Monday’s segment features Mary Roach, author of Stiff and Spook, discussing spiritualist Thomas Lynn Bradford’s quest for proof of an afterlife in 1921. His scheme involved committing suicide then shouting back to a psychic, who would then relay to the world the good news that death does not exist, only Summerland — the Spiritualist post-life realm of lush rolling hills, beauty and peace. But, as the New York Times reported, “Dead Spiritualist silent.” Alas.

(We won’t be posting all of Radiolab’s death segments this week — we just wanted to get the word out. In case you’re wondering, yes, DeathRef has a crush on Radiolab.)


Radiolab: After Life… Now with John Troyer!

Radiolab: After Life
originally aired July 27, 2009.

So somehow John got on Radiolab. Sure, it’s only a few seconds, but MAN this guy gets around. In addition to our own professor of death, Radiolab serves up an author, a biologist, a neurological psychologist, a geologist and a paleontologist to pontificate in short vignettes about what happens when we die. Educational, quirky, evocative — you know the Radiolab drill.

(And if you don’t, do yourself a favor and give it a listen — Radiolab is consistently stellar.)

Death + Technology Defying Death

Better Living Through Not Dying: Cryonic / Belief Suspension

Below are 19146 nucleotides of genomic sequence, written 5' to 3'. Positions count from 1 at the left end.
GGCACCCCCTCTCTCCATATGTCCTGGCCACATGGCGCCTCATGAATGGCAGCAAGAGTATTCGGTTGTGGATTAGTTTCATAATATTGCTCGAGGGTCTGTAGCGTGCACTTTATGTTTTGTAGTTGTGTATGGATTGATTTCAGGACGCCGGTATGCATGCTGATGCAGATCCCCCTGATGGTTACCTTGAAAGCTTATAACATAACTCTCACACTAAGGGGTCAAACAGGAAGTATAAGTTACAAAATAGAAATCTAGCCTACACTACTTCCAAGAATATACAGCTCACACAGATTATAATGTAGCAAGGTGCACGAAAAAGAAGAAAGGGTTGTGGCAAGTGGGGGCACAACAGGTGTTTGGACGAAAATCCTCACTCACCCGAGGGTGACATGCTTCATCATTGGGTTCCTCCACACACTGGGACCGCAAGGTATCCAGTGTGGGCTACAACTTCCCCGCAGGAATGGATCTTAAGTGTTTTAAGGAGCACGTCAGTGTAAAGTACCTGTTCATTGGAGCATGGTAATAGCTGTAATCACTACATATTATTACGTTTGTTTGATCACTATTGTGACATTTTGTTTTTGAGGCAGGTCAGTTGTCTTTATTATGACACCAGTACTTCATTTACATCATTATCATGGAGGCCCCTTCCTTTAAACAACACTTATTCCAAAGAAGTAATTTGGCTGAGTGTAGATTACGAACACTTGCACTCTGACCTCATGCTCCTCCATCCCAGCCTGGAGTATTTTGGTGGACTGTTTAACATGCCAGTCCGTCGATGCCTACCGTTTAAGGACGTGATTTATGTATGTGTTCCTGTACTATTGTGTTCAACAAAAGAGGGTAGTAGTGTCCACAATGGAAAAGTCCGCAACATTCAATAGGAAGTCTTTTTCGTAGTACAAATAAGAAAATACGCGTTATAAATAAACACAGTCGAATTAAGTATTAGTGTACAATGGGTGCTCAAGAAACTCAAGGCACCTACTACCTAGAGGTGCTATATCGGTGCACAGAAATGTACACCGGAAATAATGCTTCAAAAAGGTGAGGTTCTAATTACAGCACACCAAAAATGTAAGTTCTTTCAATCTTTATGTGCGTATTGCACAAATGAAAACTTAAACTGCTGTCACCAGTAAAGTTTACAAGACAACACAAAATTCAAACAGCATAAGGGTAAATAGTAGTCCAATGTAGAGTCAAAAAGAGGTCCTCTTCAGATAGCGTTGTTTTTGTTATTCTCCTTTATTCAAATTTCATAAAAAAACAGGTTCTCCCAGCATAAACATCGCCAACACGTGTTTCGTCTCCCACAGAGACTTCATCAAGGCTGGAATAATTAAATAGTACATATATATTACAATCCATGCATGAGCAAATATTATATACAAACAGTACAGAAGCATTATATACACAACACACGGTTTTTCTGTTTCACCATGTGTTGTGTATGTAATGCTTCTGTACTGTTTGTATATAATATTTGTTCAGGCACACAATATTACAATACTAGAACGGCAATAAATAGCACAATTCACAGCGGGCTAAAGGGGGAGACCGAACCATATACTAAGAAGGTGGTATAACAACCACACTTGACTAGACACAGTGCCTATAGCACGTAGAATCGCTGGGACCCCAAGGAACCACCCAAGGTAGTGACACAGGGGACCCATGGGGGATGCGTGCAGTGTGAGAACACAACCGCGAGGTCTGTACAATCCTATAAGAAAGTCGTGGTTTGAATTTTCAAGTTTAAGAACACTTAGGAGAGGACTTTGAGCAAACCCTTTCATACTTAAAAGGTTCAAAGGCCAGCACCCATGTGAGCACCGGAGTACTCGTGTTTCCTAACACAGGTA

This American Life: Mistakes Were Made
originally aired April 18, 2008.

This American Life does it again. “Mistakes Were Made” looks at the rise and fall of cryonics—the freezing of people at the moment of death with the hope and belief that death in the future will be merely a disease: curable if not entirely preventable. Interviewing Bob Nelson, president of the Cryonics Society of California in the ’60s, this podcast superbly captures the optimism, naivete and undeniably quirky drama of the cryonics movement.

Hard science and religion tend to dominate discourses of death; cryonics goes to show that imaginative, techno-magical thinking—that technology and the future will save us from biology—makes an equally fascinating contribution to our ideas about the natures of both life and death.

Defying Death

RadioLab: Unconventional Ways to Stay Alive

RadioLab: Stayin’ Alive
originally aired June 2, 2009.

Robert and Jad explore keeping on keeping on.

Funeral Industry

TAL: Business of Death

This American Life: Business of Death
originally aired April 18, 1997.

This American Life delves into the death business, with readings from Thomas Lynch (The Undertaking: Life Studies from the Dismal Trade), Michael Lesy (Wisconsin Death Trip, Forbidden Zone), David Sedaris and more. An oldie but a goodie. 🙂